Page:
By Andrew K. Reese
By the time this issue of Supply & Demand Chain Executive finds its way into your inbox, the U.S. presidential inauguration will be mere weeks away. The swearing in ceremony for Barack Obama will mark the finale of a lengthy — some might say interminable — election process. But it also will mark just the start of the new administration's efforts to deal with a host of pressing challenges. With a sputtering domestic economy, festering regional conflicts and ongoing global terrorist threats, perhaps the most important question that the Obama administration must ask itself on that first day in office is, where to begin?
Tom Brunell has a suggestion: Start with U.S. industry. Brunell has four decades of experience working in and around manufacturing in the United States, and today he runs the supply chain for Actronix, a Flippin, Ark.-based manufacturer specializing in custom cable assemblies and wire harnesses for high-mix, low volume products in a variety of industries. Brunell's message for Washington: Focus policies on helping U.S. manufacturers become more competitive.
"The leadership in the United States has failed to come to grips with what must be done to save our manufacturing industry," he says. Brunell believes that where the federal government has come up with good ideas — such as the Manufacturing Extension Partnership (MEP) program run by the National Institute of Standards and Technology (NIST) to provide business consulting services to U.S. manufacturers on a nonprofit basis — these programs have been poorly funded and executed.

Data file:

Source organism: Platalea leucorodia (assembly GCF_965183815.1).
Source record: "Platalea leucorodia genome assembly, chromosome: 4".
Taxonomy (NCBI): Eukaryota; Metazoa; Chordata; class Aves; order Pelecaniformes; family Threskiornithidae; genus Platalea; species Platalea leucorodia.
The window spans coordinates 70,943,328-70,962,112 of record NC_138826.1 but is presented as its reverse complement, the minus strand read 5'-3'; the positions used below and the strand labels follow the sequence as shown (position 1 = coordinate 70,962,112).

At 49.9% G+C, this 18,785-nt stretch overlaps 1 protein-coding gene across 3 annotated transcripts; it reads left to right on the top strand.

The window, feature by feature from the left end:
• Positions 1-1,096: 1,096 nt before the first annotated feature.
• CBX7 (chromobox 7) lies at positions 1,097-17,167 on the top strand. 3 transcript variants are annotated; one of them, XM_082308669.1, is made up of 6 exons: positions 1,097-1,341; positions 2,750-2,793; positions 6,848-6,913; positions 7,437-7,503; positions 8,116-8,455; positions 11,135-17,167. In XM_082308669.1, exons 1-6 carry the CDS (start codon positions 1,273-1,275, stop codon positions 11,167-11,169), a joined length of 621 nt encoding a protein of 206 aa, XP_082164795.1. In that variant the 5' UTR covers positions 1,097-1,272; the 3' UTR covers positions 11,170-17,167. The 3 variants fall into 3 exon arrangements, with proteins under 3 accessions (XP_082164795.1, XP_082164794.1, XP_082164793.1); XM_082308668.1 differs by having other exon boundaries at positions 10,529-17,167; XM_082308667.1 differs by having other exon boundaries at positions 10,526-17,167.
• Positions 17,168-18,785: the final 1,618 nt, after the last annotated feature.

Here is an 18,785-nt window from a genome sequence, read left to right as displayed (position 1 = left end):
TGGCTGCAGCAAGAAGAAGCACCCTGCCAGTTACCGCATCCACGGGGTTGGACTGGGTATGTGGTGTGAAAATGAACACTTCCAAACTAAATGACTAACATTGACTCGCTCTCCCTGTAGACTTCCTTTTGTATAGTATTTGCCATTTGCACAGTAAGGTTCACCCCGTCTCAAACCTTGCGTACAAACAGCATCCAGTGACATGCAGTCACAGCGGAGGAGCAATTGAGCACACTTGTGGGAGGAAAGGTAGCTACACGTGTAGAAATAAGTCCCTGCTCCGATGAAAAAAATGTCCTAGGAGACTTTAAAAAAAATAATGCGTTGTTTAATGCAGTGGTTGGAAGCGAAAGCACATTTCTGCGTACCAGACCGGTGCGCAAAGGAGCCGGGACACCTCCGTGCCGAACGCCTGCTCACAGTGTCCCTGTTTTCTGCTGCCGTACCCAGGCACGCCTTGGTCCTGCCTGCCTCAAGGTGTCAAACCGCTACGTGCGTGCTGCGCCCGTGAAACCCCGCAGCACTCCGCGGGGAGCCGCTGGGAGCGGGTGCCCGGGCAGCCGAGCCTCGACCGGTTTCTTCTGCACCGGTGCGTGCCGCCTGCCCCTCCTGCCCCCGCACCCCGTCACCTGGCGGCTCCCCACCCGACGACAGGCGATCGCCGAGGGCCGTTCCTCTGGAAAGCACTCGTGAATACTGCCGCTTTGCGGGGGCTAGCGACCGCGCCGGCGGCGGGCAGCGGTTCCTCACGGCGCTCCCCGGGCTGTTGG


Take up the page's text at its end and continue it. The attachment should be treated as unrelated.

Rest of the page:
"Our small and medium manufacturers can ill afford to pay for services no matter how reasonable the costs," Brunell says. "The United States must find a way to connect these struggling businesses — which are the lifeblood of our economy — with experts from both industry and academia in order to drive innovation. Without substantive innovation, our precious manufacturing jobs will continue to flow out of our country."
Made in America?
Innovation will be critical as globalization and the "flattening" world inevitably mean that U.S. manufacturing will not be able to compete in certain product categories. The good news is that U.S. manufacturers continue to lead in innovation as measured by patents, technical papers and similar metrics, according to a recent report from consulting firm Deloitte. However, the report, "Made in America," prepared in conjunction with the National Association of Manufacturers and the Canadian Manufacturers & Exporters (CME) association, points out that innovation may be at risk in the United States as production capacity shifts abroad.
"Traditionally, the ability to closely integrate product development and production has allowed companies to explore advances in product design and production efficiency, thus pushing the envelope in terms of innovation and productivity," the report notes. "If the production portion of the value chain loses its luster in North America, it remains to be seen whether manufacturers in the region can hold on to their lead in global innovation and continue to march up the value chain to higher value-added, and more profitable, products and services."